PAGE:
Flower ovary and placenta
The Ovary encloses ovules. These are structures that contain eggs which, after fertilisation, will develop into seeds. Click HERE to learn more about pollination and fertilisation. The ovules are attached to a part of the ovary known as the placenta and this is where the pollen tube enters the ovule during the process of fertilisation. The stalk that attaches the ovule to the placenta is called the funiculus. The ovary may have one or more chambers. These are known as locules. The ovary may have a single locule (unilocular) or may be divided (multilocular). Each locule may have one or more ovules. The compartments are separated by walls called septa. The arrangement of placentas in the ovary is termed placentation. There are several types.
A flower ovary contains ovules, which are attached to a part of the ovary known as the placenta. Four types of placenta are shown here.
A placenta can form at the base or apex of a single locule and this is termed basal or apical placentation. Other types of placentation are:-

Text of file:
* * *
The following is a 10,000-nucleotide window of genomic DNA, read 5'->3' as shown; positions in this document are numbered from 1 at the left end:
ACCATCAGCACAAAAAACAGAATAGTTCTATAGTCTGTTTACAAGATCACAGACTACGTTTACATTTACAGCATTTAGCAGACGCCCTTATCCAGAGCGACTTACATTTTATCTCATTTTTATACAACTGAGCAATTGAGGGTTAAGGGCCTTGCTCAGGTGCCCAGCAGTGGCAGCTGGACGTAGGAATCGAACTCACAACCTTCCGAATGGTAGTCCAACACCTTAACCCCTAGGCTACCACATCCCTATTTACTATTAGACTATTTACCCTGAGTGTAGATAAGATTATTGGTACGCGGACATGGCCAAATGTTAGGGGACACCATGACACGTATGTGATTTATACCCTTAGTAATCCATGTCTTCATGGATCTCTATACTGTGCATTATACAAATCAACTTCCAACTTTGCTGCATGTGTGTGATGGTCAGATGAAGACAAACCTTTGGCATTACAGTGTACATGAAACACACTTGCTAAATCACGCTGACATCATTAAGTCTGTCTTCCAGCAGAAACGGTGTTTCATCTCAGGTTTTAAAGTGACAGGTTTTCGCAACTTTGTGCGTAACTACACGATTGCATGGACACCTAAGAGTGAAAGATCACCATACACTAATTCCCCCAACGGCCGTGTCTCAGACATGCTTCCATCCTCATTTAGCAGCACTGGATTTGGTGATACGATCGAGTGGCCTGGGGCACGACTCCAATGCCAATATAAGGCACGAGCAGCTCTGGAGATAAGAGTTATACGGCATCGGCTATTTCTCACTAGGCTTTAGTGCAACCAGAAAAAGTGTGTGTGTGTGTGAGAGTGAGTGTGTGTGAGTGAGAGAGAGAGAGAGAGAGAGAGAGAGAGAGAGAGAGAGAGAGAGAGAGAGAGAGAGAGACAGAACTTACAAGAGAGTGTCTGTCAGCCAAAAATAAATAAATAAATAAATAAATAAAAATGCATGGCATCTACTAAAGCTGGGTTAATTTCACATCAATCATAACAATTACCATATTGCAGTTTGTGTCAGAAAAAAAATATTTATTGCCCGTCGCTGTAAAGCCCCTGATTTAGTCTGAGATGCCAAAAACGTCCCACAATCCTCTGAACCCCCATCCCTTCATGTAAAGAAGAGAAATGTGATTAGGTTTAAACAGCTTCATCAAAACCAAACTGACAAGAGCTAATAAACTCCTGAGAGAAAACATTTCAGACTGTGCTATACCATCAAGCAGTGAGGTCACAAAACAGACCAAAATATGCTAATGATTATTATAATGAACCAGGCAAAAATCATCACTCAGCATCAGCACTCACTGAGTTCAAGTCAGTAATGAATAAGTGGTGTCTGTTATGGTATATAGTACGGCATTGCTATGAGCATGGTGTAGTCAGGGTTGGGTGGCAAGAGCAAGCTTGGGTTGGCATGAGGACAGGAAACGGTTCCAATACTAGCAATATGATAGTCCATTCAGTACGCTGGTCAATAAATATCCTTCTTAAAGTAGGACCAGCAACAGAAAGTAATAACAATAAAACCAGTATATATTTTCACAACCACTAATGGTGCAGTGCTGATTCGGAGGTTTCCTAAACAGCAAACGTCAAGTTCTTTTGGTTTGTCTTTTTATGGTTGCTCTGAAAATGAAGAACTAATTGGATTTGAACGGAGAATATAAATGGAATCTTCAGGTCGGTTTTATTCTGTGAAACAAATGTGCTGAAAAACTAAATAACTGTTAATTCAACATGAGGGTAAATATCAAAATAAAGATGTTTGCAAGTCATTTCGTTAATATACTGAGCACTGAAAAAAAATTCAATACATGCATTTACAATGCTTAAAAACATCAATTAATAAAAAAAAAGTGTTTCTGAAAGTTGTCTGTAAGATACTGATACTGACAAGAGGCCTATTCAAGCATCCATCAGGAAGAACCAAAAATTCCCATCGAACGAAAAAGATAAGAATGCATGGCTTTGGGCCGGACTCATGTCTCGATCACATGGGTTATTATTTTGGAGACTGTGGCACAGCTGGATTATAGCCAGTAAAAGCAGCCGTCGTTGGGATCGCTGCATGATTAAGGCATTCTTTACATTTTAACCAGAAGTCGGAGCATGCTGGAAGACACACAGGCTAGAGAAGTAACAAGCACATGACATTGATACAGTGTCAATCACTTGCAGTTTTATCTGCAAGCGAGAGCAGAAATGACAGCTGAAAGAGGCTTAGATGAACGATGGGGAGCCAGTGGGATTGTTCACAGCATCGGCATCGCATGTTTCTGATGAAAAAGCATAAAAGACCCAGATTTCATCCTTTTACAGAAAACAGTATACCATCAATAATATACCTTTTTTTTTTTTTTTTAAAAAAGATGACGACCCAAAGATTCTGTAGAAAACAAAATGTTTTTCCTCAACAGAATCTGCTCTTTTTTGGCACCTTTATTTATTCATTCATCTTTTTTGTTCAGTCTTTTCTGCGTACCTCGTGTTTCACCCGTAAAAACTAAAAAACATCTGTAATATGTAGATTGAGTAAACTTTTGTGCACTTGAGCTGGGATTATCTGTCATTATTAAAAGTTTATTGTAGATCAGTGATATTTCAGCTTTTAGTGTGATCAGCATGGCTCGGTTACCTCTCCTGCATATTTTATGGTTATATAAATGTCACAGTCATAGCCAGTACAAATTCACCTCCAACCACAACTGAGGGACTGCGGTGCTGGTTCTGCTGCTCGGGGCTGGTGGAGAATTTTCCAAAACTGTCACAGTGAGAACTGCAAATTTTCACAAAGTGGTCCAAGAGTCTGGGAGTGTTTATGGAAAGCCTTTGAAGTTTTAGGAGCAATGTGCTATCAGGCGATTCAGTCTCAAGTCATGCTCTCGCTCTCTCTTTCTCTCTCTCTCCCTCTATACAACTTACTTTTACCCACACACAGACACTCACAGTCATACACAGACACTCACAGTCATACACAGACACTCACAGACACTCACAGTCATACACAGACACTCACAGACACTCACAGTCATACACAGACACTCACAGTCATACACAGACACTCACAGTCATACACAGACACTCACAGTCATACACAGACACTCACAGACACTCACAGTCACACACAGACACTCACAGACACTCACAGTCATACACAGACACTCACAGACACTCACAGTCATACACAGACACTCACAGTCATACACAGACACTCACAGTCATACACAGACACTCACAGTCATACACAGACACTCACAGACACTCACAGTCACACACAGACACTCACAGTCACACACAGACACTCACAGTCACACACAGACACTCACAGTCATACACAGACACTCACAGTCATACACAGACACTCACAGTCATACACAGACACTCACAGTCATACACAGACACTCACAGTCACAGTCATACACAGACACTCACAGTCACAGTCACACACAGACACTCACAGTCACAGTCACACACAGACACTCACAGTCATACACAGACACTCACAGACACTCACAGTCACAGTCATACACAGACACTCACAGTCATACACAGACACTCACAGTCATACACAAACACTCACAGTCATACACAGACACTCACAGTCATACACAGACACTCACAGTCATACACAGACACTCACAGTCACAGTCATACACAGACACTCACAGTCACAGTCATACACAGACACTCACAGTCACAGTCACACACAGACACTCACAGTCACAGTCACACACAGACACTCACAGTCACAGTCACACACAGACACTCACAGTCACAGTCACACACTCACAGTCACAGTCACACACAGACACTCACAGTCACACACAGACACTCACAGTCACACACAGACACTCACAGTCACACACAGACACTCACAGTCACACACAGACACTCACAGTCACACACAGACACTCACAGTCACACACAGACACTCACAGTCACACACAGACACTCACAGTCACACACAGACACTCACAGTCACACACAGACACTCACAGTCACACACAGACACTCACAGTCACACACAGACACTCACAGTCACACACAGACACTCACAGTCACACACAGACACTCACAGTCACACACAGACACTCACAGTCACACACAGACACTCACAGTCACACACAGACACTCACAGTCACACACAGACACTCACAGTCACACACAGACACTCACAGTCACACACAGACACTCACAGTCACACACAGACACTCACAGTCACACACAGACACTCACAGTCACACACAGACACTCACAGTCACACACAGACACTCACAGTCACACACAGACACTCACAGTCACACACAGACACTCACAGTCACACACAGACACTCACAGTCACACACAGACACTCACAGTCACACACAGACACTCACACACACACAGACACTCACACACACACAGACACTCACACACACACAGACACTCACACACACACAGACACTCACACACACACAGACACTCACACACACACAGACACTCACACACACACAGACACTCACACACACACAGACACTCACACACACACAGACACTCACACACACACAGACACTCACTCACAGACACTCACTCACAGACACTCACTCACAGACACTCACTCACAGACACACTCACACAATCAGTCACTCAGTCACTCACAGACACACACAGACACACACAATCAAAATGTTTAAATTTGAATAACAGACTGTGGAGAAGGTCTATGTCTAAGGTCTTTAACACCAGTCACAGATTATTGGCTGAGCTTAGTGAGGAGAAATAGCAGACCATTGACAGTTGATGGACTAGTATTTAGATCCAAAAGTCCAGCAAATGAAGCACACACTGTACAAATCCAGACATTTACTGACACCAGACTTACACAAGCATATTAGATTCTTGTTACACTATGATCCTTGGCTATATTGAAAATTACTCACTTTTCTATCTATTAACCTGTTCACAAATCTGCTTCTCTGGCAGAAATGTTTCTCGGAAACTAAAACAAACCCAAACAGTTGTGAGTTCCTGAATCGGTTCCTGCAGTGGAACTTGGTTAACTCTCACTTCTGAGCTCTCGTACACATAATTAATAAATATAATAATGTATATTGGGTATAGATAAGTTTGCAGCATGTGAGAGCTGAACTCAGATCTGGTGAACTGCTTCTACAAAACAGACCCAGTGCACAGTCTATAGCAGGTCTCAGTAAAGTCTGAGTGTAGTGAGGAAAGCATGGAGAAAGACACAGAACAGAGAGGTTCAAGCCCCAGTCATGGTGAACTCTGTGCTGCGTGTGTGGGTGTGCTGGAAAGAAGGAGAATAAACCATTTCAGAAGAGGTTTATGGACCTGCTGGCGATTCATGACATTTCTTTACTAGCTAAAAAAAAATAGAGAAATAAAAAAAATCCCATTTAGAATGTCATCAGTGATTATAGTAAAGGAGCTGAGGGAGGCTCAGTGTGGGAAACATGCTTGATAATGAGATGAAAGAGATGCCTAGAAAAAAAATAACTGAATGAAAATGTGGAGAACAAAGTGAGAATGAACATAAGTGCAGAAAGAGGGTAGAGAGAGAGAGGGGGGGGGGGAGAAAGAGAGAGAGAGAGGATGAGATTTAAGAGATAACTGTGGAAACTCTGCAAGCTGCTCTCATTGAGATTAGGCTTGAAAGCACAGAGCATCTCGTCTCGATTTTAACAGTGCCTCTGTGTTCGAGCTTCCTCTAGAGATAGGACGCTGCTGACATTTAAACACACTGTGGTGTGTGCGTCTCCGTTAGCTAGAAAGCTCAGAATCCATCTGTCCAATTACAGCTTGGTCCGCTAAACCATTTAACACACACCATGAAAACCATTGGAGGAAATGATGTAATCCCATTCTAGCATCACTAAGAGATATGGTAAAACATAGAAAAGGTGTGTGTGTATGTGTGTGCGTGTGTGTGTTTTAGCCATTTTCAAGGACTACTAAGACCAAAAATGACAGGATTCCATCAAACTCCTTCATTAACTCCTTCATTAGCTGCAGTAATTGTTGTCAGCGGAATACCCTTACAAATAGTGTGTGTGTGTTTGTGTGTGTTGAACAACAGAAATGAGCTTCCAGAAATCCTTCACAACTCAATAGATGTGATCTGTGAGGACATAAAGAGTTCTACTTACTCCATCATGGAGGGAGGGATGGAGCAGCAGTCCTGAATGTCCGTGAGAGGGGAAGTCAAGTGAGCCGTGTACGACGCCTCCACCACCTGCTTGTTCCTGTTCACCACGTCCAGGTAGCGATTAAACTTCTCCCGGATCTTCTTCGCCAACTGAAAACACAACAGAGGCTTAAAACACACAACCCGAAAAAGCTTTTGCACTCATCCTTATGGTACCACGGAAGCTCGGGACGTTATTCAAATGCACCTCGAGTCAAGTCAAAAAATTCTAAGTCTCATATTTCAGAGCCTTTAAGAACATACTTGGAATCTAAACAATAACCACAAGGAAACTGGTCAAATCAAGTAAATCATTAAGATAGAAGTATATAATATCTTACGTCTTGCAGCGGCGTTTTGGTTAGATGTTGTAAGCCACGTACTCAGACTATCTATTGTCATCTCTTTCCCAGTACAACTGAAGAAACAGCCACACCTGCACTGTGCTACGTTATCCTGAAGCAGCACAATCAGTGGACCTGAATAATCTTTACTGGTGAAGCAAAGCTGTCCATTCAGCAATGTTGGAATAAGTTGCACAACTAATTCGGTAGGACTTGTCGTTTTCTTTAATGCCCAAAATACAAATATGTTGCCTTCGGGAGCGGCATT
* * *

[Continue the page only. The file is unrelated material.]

marginal placentation. Ovules attache to the wall of an elongated ovary along its ventral suture, also known as its margin as in the Pea family, Leguminosae.
free-central placentation. Ovules attach to a central column as in the Pink family, Caryophyllaceae.
axile placentation. Ovules attach to the central axis of a multilocular ovary as in the daffodil
parietal placentation. Ovules attach at several points on the wall or outgrowths from it, as in the Poppy family, Papaveraceae. Parietal means ‘of a wall’.
A Carpel consists of an ovary, a style and a stigma. A flower may have 1 or more carpels that collectively make up the Gynoecium, the female part of the flower, which is called the Pistil. The ovary becomes a fruit and the ovules become seeds.